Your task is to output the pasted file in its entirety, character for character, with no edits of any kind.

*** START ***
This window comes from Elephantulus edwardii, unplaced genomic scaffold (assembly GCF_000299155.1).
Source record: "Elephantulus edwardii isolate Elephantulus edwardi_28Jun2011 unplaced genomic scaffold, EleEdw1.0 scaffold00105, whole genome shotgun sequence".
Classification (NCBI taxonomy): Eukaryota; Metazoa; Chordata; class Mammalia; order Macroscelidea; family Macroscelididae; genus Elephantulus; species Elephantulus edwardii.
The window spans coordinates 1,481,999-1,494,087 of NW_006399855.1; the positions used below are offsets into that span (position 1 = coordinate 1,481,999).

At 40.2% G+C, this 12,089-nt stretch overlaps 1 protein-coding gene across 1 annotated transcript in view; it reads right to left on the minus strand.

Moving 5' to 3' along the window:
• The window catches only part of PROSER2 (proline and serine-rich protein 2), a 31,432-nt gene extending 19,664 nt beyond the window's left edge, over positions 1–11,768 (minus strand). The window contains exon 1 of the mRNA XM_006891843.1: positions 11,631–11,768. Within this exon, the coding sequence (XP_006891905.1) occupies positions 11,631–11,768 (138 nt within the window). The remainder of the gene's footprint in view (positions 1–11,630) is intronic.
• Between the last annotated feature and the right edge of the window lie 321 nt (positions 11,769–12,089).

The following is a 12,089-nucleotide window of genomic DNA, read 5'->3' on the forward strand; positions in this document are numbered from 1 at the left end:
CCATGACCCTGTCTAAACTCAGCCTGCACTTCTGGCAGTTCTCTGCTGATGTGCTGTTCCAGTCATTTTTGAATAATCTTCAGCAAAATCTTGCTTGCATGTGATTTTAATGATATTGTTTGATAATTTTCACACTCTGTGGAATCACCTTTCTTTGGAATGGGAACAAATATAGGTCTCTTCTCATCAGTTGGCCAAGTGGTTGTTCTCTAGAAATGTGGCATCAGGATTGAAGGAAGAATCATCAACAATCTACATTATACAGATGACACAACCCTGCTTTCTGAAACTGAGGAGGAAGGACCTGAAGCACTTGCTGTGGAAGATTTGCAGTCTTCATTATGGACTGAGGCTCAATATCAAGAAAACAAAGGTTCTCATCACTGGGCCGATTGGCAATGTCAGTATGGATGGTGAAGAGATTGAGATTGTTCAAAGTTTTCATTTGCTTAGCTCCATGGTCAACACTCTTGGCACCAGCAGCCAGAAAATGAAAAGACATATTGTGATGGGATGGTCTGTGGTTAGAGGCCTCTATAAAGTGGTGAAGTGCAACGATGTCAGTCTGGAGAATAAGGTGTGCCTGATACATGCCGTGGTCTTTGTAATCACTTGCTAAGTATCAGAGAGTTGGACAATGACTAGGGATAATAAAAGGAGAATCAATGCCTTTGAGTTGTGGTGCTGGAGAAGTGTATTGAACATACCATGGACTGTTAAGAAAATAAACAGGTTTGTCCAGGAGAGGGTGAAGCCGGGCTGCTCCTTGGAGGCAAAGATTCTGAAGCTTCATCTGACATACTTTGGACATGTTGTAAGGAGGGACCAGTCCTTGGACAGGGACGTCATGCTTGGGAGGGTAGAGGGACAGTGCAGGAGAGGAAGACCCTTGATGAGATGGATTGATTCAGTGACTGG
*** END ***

This window comes from Elephantulus edwardii, unplaced genomic scaffold (assembly GCF_000299155.1).
Source record: "Elephantulus edwardii isolate Elephantulus edwardi_28Jun2011 unplaced genomic scaffold, EleEdw1.0 scaffold00105, whole genome shotgun sequence".
Classification (NCBI taxonomy): Eukaryota; Metazoa; Chordata; class Mammalia; order Macroscelidea; family Macroscelididae; genus Elephantulus; species Elephantulus edwardii.
The window spans coordinates 1,481,999-1,494,087 of NW_006399855.1; the positions used below are offsets into that span (position 1 = coordinate 1,481,999).

At 40.2% G+C, this 12,089-nt stretch overlaps 1 protein-coding gene across 1 annotated transcript in view; it reads right to left on the minus strand.

Moving 5' to 3' along the window:
• The window catches only part of PROSER2 (proline and serine-rich protein 2), a 31,432-nt gene extending 19,664 nt beyond the window's left edge, over positions 1–11,768 (minus strand). The window contains exon 1 of the mRNA XM_006891843.1: positions 11,631–11,768. Within this exon, the coding sequence (XP_006891905.1) occupies positions 11,631–11,768 (138 nt within the window). The remainder of the gene's footprint in view (positions 1–11,630) is intronic.
• Between the last annotated feature and the right edge of the window lie 321 nt (positions 11,769–12,089).

The following is a 12,089-nucleotide window of genomic DNA, read 5'->3' on the forward strand; positions in this document are numbered from 1 at the left end:
CCATGACCCTGTCTAAACTCAGCCTGCACTTCTGGCAGTTCTCTGCTGATGTGCTGTTCCAGTCATTTTTGAATAATCTTCAGCAAAATCTTGCTTGCATGTGATTTTAATGATATTGTTTGATAATTTTCACACTCTGTGGAATCACCTTTCTTTGGAATGGGAACAAATATAGGTCTCTTCTCATCAGTTGGCCAAGTGGTTGTTCTCTAGAAATGTGGCATCAGGATTGAAGGAAGAATCATCAACAATCTACATTATACAGATGACACAACCCTGCTTTCTGAAACTGAGGAGGAAGGACCTGAAGCACTTGCTGTGGAAGATTTGCAGTCTTCATTATGGACTGAGGCTCAATATCAAGAAAACAAAGGTTCTCATCACTGGGCCGATTGGCAATGTCAGTATGGATGGTGAAGAGATTGAGATTGTTCAAAGTTTTCATTTGCTTAGCTCCATGGTCAACACTCTTGGCACCAGCAGCCAGAAAATGAAAAGACATATTGTGATGGGATGGTCTGTGGTTAGAGGCCTCTATAAAGTGGTGAAGTGCAACGATGTCAGTCTGGAGAATAAGGTGTGCCTGATACATGCCGTGGTCTTTGTAATCACTTGCTAAGTATCAGAGAGTTGGACAATGACTAGGGATAATAAAAGGAGAATCAATGCCTTTGAGTTGTGGTGCTGGAGAAGTGTATTGAACATACCATGGACTGTTAAGAAAATAAACAGGTTTGTCCAGGAGAGGGTGAAGCCGGGCTGCTCCTTGGAGGCAAAGATTCTGAAGCTTCATCTGACATACTTTGGACATGTTGTAAGGAGGGACCAGTCCTTGGACAGGGACGTCATGCTTGGGAGGGTAGAGGGACAGTGCAGGAGAGGAAGACCCTTGATGAGATGGATTGATTCAGTGACTGG